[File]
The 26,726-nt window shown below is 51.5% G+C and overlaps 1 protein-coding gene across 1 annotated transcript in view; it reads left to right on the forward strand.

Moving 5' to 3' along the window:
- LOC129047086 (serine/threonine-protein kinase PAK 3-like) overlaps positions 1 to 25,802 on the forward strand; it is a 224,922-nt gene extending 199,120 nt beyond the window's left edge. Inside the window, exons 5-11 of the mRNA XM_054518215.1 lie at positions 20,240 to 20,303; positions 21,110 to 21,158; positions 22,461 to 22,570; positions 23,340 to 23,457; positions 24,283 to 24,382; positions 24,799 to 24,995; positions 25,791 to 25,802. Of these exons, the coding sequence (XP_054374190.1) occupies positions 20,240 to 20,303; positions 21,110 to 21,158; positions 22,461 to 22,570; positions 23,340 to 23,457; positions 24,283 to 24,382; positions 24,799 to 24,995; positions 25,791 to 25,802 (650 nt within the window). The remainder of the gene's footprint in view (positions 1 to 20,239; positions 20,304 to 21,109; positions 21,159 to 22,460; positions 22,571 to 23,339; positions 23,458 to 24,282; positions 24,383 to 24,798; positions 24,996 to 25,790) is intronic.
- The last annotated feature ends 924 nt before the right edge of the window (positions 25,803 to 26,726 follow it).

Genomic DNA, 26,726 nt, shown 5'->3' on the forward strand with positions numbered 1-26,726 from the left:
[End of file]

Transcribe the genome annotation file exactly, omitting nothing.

The 26,726-nt window shown below is 51.5% G+C and overlaps 1 protein-coding gene across 1 annotated transcript in view; it reads left to right on the forward strand.

Moving 5' to 3' along the window:
- LOC129047086 (serine/threonine-protein kinase PAK 3-like) overlaps positions 1 to 25,802 on the forward strand; it is a 224,922-nt gene extending 199,120 nt beyond the window's left edge. Inside the window, exons 5-11 of the mRNA XM_054518215.1 lie at positions 20,240 to 20,303; positions 21,110 to 21,158; positions 22,461 to 22,570; positions 23,340 to 23,457; positions 24,283 to 24,382; positions 24,799 to 24,995; positions 25,791 to 25,802. Of these exons, the coding sequence (XP_054374190.1) occupies positions 20,240 to 20,303; positions 21,110 to 21,158; positions 22,461 to 22,570; positions 23,340 to 23,457; positions 24,283 to 24,382; positions 24,799 to 24,995; positions 25,791 to 25,802 (650 nt within the window). The remainder of the gene's footprint in view (positions 1 to 20,239; positions 20,304 to 21,109; positions 21,159 to 22,460; positions 22,571 to 23,339; positions 23,458 to 24,282; positions 24,383 to 24,798; positions 24,996 to 25,790) is intronic.
- The last annotated feature ends 924 nt before the right edge of the window (positions 25,803 to 26,726 follow it).

Genomic DNA, 26,726 nt, shown 5'->3' on the forward strand with positions numbered 1-26,726 from the left: